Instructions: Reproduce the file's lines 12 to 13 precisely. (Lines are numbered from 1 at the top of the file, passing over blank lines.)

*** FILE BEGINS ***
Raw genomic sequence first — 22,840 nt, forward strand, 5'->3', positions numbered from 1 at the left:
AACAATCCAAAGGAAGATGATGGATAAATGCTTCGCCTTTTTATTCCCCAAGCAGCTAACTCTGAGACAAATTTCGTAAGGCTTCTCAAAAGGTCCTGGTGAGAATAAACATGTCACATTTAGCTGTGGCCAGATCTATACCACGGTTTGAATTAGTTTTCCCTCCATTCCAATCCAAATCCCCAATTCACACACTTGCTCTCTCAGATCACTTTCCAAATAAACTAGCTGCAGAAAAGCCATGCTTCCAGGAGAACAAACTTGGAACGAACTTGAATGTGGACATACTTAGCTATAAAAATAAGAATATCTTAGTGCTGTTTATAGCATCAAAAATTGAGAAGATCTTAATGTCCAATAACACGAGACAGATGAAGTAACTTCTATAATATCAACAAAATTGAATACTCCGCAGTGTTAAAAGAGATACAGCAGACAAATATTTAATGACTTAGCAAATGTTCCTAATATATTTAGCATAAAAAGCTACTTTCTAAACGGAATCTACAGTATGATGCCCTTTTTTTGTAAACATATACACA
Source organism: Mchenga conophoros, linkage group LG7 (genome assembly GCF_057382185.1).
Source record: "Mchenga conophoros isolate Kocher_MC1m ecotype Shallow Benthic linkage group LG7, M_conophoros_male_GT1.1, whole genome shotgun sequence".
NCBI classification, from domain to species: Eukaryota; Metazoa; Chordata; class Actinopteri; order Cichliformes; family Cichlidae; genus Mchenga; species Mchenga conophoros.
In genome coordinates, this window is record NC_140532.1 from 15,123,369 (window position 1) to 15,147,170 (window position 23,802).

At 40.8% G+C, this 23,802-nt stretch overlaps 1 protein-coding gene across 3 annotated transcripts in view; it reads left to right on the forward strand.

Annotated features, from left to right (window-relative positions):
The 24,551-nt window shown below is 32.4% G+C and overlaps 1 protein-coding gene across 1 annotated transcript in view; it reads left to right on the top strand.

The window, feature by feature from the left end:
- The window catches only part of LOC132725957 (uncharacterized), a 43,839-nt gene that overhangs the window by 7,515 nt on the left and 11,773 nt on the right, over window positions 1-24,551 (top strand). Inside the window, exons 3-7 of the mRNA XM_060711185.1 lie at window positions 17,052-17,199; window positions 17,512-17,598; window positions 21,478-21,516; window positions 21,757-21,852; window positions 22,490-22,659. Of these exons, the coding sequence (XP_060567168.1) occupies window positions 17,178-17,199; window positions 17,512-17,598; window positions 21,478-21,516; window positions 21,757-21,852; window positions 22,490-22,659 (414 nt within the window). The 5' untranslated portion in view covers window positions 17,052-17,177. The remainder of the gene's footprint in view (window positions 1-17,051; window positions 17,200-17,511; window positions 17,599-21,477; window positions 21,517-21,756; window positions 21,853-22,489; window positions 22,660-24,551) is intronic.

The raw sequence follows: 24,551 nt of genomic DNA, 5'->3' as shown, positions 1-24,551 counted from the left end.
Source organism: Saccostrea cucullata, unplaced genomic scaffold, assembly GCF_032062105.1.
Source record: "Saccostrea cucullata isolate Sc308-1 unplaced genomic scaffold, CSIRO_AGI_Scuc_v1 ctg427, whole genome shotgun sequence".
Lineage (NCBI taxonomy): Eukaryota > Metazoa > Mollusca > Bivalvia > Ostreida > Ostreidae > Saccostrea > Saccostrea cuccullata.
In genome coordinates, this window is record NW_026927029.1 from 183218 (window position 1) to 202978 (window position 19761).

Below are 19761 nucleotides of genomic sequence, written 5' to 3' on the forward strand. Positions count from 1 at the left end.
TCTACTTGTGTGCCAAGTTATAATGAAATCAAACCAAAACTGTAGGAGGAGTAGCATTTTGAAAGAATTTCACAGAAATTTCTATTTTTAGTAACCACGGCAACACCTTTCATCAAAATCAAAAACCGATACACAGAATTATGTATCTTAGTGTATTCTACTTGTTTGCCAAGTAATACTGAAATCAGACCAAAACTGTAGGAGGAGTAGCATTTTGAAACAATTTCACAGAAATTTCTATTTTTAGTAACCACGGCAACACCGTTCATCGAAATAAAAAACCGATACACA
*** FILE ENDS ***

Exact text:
The raw sequence follows: 24,551 nt of genomic DNA, 5'->3' as shown, positions 1-24,551 counted from the left end.
Source organism: Saccostrea cucullata, unplaced genomic scaffold, assembly GCF_032062105.1.